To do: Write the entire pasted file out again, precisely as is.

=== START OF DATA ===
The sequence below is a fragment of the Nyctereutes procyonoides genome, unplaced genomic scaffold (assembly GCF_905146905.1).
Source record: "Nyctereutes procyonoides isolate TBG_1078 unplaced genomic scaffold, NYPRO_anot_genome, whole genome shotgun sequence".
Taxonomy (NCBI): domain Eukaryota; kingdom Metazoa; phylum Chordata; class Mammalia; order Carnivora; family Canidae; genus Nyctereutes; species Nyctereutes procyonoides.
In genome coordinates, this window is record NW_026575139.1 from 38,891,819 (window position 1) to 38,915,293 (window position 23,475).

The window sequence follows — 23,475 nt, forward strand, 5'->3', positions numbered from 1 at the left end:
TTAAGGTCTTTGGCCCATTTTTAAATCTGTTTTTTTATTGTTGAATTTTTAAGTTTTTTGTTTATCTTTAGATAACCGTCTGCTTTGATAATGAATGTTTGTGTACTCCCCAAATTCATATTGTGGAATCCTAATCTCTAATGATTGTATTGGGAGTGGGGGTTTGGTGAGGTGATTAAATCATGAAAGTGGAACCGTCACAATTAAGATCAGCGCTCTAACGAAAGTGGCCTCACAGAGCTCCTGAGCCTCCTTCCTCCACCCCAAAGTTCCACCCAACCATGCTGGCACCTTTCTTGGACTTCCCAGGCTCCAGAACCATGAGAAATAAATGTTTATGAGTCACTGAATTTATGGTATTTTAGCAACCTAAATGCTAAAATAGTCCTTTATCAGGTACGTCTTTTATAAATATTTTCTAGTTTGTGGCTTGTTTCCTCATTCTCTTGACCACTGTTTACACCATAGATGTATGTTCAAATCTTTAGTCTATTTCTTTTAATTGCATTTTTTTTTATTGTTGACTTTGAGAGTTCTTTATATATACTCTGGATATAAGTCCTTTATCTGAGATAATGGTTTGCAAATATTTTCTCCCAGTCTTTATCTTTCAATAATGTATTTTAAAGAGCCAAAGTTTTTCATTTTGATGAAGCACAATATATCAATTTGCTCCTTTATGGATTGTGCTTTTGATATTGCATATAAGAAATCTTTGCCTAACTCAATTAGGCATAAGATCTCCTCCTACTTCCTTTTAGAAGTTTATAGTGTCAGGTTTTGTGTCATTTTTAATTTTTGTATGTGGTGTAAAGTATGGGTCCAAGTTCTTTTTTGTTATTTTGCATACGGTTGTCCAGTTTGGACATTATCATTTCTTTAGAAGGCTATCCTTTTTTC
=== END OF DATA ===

The sequence below is a fragment of the Nyctereutes procyonoides genome, unplaced genomic scaffold (assembly GCF_905146905.1).
Source record: "Nyctereutes procyonoides isolate TBG_1078 unplaced genomic scaffold, NYPRO_anot_genome, whole genome shotgun sequence".
Taxonomy (NCBI): domain Eukaryota; kingdom Metazoa; phylum Chordata; class Mammalia; order Carnivora; family Canidae; genus Nyctereutes; species Nyctereutes procyonoides.
In genome coordinates, this window is record NW_026575139.1 from 38,891,819 (window position 1) to 38,915,293 (window position 23,475).

The window sequence follows — 23,475 nt, forward strand, 5'->3', positions numbered from 1 at the left end:
TTAAGGTCTTTGGCCCATTTTTAAATCTGTTTTTTTATTGTTGAATTTTTAAGTTTTTTGTTTATCTTTAGATAACCGTCTGCTTTGATAATGAATGTTTGTGTACTCCCCAAATTCATATTGTGGAATCCTAATCTCTAATGATTGTATTGGGAGTGGGGGTTTGGTGAGGTGATTAAATCATGAAAGTGGAACCGTCACAATTAAGATCAGCGCTCTAACGAAAGTGGCCTCACAGAGCTCCTGAGCCTCCTTCCTCCACCCCAAAGTTCCACCCAACCATGCTGGCACCTTTCTTGGACTTCCCAGGCTCCAGAACCATGAGAAATAAATGTTTATGAGTCACTGAATTTATGGTATTTTAGCAACCTAAATGCTAAAATAGTCCTTTATCAGGTACGTCTTTTATAAATATTTTCTAGTTTGTGGCTTGTTTCCTCATTCTCTTGACCACTGTTTACACCATAGATGTATGTTCAAATCTTTAGTCTATTTCTTTTAATTGCATTTTTTTTTATTGTTGACTTTGAGAGTTCTTTATATATACTCTGGATATAAGTCCTTTATCTGAGATAATGGTTTGCAAATATTTTCTCCCAGTCTTTATCTTTCAATAATGTATTTTAAAGAGCCAAAGTTTTTCATTTTGATGAAGCACAATATATCAATTTGCTCCTTTATGGATTGTGCTTTTGATATTGCATATAAGAAATCTTTGCCTAACTCAATTAGGCATAAGATCTCCTCCTACTTCCTTTTAGAAGTTTATAGTGTCAGGTTTTGTGTCATTTTTAATTTTTGTATGTGGTGTAAAGTATGGGTCCAAGTTCTTTTTTGTTATTTTGCATACGGTTGTCCAGTTTGGACATTATCATTTCTTTAGAAGGCTATCCTTTTTTC